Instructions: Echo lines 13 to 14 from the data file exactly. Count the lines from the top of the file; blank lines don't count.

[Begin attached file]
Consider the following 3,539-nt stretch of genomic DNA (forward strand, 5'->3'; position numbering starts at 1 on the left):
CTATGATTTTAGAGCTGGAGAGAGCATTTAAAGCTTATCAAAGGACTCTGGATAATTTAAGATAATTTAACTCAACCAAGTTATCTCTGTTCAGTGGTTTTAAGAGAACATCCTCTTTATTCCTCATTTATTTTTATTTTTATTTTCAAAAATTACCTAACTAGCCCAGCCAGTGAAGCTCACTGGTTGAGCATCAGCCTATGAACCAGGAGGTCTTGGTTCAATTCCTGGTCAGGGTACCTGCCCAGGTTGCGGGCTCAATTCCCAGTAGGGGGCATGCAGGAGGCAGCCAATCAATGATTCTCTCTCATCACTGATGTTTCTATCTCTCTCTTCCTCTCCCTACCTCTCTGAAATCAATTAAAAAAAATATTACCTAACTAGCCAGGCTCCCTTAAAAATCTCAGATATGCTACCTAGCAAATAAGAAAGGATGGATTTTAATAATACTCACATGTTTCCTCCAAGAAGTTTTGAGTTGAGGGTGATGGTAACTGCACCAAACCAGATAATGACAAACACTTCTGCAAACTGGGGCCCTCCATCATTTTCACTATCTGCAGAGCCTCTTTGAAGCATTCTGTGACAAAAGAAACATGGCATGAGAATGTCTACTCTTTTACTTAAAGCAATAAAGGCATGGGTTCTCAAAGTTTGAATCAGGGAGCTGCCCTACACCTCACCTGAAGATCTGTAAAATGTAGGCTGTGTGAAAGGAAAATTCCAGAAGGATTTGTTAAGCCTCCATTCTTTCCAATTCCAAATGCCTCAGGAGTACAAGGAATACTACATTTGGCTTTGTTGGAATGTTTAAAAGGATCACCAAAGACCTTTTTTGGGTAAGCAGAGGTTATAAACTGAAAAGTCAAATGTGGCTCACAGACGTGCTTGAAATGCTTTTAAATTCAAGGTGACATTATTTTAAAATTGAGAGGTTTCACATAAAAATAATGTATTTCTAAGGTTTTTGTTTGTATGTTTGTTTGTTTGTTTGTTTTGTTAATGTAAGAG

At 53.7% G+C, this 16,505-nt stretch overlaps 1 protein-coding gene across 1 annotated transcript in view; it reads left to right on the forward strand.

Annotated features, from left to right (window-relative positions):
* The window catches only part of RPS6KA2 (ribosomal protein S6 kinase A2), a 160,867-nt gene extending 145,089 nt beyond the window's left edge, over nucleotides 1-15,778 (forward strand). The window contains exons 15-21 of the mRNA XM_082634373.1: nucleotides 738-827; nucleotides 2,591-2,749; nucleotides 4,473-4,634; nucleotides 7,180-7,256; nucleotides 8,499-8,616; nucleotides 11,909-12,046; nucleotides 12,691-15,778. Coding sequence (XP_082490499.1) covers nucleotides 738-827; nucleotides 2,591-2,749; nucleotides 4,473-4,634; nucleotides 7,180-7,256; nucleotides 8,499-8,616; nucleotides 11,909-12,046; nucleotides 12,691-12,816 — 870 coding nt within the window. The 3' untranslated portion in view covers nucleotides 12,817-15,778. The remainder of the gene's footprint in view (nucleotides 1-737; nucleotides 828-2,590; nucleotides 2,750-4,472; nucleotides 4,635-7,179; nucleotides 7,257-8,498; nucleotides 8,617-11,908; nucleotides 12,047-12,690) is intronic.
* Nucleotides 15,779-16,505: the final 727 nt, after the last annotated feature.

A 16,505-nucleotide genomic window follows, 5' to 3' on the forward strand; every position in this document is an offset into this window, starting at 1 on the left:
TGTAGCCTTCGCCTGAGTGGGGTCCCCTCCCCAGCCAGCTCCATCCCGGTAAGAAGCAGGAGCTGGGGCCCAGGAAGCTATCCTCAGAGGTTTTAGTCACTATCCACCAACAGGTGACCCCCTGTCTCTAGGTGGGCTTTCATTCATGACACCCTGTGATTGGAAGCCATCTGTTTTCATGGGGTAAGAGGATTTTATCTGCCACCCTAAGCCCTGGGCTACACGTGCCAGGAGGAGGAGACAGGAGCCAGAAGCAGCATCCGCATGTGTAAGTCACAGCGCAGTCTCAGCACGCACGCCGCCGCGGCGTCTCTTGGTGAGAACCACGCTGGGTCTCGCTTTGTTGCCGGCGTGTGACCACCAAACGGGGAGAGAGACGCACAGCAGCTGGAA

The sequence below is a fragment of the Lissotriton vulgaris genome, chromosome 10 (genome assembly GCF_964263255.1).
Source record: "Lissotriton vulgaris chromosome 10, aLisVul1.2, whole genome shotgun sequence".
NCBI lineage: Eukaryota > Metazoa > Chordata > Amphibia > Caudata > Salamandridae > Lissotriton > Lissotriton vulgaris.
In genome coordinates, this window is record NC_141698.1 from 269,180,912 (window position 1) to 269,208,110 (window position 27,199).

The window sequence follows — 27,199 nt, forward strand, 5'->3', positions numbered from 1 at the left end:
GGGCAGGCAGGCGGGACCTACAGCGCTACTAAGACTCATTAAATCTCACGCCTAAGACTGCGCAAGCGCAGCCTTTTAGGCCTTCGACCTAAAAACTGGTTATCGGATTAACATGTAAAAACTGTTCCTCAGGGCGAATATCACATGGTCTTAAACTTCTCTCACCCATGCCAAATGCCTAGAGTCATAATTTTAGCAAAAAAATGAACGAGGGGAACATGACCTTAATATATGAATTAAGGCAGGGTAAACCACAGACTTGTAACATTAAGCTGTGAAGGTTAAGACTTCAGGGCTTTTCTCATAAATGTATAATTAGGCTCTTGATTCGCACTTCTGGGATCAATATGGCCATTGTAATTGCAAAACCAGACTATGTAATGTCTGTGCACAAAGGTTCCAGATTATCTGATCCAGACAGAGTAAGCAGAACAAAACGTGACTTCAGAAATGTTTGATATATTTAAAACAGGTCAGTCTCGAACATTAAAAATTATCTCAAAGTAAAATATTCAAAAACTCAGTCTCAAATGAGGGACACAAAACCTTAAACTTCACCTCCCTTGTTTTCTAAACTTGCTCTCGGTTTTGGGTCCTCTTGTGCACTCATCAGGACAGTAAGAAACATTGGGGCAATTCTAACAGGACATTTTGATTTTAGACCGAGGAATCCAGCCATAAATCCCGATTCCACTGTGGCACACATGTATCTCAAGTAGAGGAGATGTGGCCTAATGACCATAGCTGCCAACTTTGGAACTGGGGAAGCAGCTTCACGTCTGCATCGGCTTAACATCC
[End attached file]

The window sequence follows — 27,199 nt, forward strand, 5'->3', positions numbered from 1 at the left end:
GGGCAGGCAGGCGGGACCTACAGCGCTACTAAGACTCATTAAATCTCACGCCTAAGACTGCGCAAGCGCAGCCTTTTAGGCCTTCGACCTAAAAACTGGTTATCGGATTAACATGTAAAAACTGTTCCTCAGGGCGAATATCACATGGTCTTAAACTTCTCTCACCCATGCCAAATGCCTAGAGTCATAATTTTAGCAAAAAAATGAACGAGGGGAACATGACCTTAATATATGAATTAAGGCAGGGTAAACCACAGACTTGTAACATTAAGCTGTGAAGGTTAAGACTTCAGGGCTTTTCTCATAAATGTATAATTAGGCTCTTGATTCGCACTTCTGGGATCAATATGGCCATTGTAATTGCAAAACCAGACTATGTAATGTCTGTGCACAAAGGTTCCAGATTATCTGATCCAGACAGAGTAAGCAGAACAAAACGTGACTTCAGAAATGTTTGATATATTTAAAACAGGTCAGTCTCGAACATTAAAAATTATCTCAAAGTAAAATATTCAAAAACTCAGTCTCAAATGAGGGACACAAAACCTTAAACTTCACCTCCCTTGTTTTCTAAACTTGCTCTCGGTTTTGGGTCCTCTTGTGCACTCATCAGGACAGTAAGAAACATTGGGGCAATTCTAACAGGACATTTTGATTTTAGACCGAGGAATCCAGCCATAAATCCCGATTCCACTGTGGCACACATGTATCTCAAGTAGAGGAGATGTGGCCTAATGACCATAGCTGCCAACTTTGGAACTGGGGAAGCAGCTTCACGTCTGCATCGGCTTAACATCC